After claiming police bias in Gray investigation, Mosby praises cops, department for role in Cagle case

Two weeks after claiming the Baltimore Police Department was too biased to investigate its own officers city State's Attorney Marilyn J. Mosby stood beside Police Commissioner Kevin Davis Monday and praised the department and two officers who spoke up about a fellow officer's misconduct.

Less than two weeks after saying Baltimore police are too biased to investigate themselves, State's Attorney Marilyn J. Mosby stood with Police Commissioner Kevin Davis Monday to praise the department and two officers who spoke up about a fellow officer's misconduct.

Officers Keven Leary and Isiah Smith testified against Officer Wesley Cagle, who was convicted by a jury last week of first-degree assault and a handgun charge in a December 2014 shooting of an unarmed burglary suspect.


Cagle, 46, shot Michael Johansen in the groin as he lay in the doorway of an East Baltimore corner store after two other officers had already shot him, prosecutors said. Cagle, a 15-year veteran of the police force, was acquitted of more serious charges of attempted first- and second-degree murder, but could be sentenced to at least five years in prison.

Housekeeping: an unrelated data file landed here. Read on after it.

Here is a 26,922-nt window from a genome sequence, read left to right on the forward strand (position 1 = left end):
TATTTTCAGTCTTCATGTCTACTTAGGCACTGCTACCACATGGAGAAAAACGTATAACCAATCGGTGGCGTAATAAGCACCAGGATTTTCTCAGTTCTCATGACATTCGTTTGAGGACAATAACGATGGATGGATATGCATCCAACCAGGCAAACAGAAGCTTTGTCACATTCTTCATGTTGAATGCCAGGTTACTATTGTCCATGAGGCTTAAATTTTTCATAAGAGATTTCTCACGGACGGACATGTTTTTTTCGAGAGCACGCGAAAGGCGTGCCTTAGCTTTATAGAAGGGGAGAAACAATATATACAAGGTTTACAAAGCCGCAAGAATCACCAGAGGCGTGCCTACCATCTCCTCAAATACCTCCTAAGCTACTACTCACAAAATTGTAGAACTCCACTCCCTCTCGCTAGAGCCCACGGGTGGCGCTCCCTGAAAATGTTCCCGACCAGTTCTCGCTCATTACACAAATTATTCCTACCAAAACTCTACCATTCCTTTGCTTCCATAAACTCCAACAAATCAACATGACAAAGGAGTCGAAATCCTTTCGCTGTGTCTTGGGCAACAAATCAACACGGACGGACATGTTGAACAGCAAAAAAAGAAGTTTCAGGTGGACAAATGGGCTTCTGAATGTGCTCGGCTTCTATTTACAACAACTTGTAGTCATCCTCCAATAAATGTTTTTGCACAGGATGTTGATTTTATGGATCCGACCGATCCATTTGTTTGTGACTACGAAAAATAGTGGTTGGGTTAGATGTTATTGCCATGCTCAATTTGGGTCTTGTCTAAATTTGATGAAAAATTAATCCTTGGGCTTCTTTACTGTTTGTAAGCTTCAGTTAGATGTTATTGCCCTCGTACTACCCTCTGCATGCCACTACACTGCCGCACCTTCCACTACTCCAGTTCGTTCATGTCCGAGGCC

"Today I stand alongside of Commissioner Kevin Davis to give special thanks to two Baltimore police officers, Officer Keven Leary and Officer Isaiah Smith, who acted and did the right thing by testifying against their fellow officer who did the wrong thing," Mosby said.

"We believe under this police commissioner, this will become the rule rather than the exception, and this case highlights our commitment together to work with one another," she said.

The Cagle trial began the same week Mosby dropped charges in the remaining three officers' trials in the arrest and death of Freddie Gray. At a news conference following that decision, Mosby sharply criticized the Police Department, saying it and the criminal justice system needed radical reform.

"We've all borne witness to an inherent bias that is a direct result of when police investigate themselves," she said at the time.